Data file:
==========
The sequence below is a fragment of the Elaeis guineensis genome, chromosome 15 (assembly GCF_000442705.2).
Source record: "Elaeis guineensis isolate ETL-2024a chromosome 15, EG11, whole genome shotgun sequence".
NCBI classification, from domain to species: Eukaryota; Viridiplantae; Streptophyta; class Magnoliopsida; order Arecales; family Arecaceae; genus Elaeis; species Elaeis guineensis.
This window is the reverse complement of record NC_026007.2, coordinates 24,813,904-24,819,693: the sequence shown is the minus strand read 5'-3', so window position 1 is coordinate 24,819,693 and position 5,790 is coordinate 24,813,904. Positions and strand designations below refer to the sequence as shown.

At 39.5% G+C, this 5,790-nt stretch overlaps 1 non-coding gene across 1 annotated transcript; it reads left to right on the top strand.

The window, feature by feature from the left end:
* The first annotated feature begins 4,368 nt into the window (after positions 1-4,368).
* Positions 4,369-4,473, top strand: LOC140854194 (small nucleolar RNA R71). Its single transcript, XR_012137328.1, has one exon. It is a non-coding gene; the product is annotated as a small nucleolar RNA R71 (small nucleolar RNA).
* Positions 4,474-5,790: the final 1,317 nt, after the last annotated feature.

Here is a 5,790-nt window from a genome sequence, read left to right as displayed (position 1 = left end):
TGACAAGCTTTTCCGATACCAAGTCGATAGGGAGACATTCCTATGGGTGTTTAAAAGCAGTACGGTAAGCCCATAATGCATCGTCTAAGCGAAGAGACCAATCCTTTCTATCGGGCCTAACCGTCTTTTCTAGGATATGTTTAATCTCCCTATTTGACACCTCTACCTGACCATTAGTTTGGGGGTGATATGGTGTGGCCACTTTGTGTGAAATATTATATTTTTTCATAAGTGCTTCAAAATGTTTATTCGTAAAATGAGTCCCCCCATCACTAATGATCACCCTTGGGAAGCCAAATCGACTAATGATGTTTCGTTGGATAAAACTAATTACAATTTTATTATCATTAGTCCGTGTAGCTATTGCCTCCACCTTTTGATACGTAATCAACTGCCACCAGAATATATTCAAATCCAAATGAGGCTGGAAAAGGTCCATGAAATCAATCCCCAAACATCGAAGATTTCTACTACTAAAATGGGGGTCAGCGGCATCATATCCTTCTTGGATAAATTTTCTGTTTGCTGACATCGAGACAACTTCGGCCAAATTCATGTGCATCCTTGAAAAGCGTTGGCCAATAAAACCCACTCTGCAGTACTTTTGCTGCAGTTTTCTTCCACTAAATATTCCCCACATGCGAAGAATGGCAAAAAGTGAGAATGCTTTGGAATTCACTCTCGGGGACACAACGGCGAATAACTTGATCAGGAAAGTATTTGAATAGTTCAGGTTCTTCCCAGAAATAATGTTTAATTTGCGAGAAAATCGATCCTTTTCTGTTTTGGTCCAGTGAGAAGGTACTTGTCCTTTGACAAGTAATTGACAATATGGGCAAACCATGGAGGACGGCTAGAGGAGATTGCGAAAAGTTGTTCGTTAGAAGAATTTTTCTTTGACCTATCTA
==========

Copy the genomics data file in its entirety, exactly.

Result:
The sequence below is a fragment of the Elaeis guineensis genome, chromosome 15 (assembly GCF_000442705.2).
Source record: "Elaeis guineensis isolate ETL-2024a chromosome 15, EG11, whole genome shotgun sequence".
NCBI classification, from domain to species: Eukaryota; Viridiplantae; Streptophyta; class Magnoliopsida; order Arecales; family Arecaceae; genus Elaeis; species Elaeis guineensis.
This window is the reverse complement of record NC_026007.2, coordinates 24,813,904-24,819,693: the sequence shown is the minus strand read 5'-3', so window position 1 is coordinate 24,819,693 and position 5,790 is coordinate 24,813,904. Positions and strand designations below refer to the sequence as shown.

At 39.5% G+C, this 5,790-nt stretch overlaps 1 non-coding gene across 1 annotated transcript; it reads left to right on the top strand.

The window, feature by feature from the left end:
* The first annotated feature begins 4,368 nt into the window (after positions 1-4,368).
* Positions 4,369-4,473, top strand: LOC140854194 (small nucleolar RNA R71). Its single transcript, XR_012137328.1, has one exon. It is a non-coding gene; the product is annotated as a small nucleolar RNA R71 (small nucleolar RNA).
* Positions 4,474-5,790: the final 1,317 nt, after the last annotated feature.

Here is a 5,790-nt window from a genome sequence, read left to right as displayed (position 1 = left end):
TGACAAGCTTTTCCGATACCAAGTCGATAGGGAGACATTCCTATGGGTGTTTAAAAGCAGTACGGTAAGCCCATAATGCATCGTCTAAGCGAAGAGACCAATCCTTTCTATCGGGCCTAACCGTCTTTTCTAGGATATGTTTAATCTCCCTATTTGACACCTCTACCTGACCATTAGTTTGGGGGTGATATGGTGTGGCCACTTTGTGTGAAATATTATATTTTTTCATAAGTGCTTCAAAATGTTTATTCGTAAAATGAGTCCCCCCATCACTAATGATCACCCTTGGGAAGCCAAATCGACTAATGATGTTTCGTTGGATAAAACTAATTACAATTTTATTATCATTAGTCCGTGTAGCTATTGCCTCCACCTTTTGATACGTAATCAACTGCCACCAGAATATATTCAAATCCAAATGAGGCTGGAAAAGGTCCATGAAATCAATCCCCAAACATCGAAGATTTCTACTACTAAAATGGGGGTCAGCGGCATCATATCCTTCTTGGATAAATTTTCTGTTTGCTGACATCGAGACAACTTCGGCCAAATTCATGTGCATCCTTGAAAAGCGTTGGCCAATAAAACCCACTCTGCAGTACTTTTGCTGCAGTTTTCTTCCACTAAATATTCCCCACATGCGAAGAATGGCAAAAAGTGAGAATGCTTTGGAATTCACTCTCGGGGACACAACGGCGAATAACTTGATCAGGAAAGTATTTGAATAGTTCAGGTTCTTCCCAGAAATAATGTTTAATTTGCGAGAAAATCGATCCTTTTCTGTTTTGGTCCAGTGAGAAGGTACTTGTCCTTTGACAAGTAATTGACAATATGGGCAAACCATGGAGGACGGCTAGAGGAGATTGCGAAAAGTTGTTCGTTAGAAGAATTTTTCTTTGACCTATCTA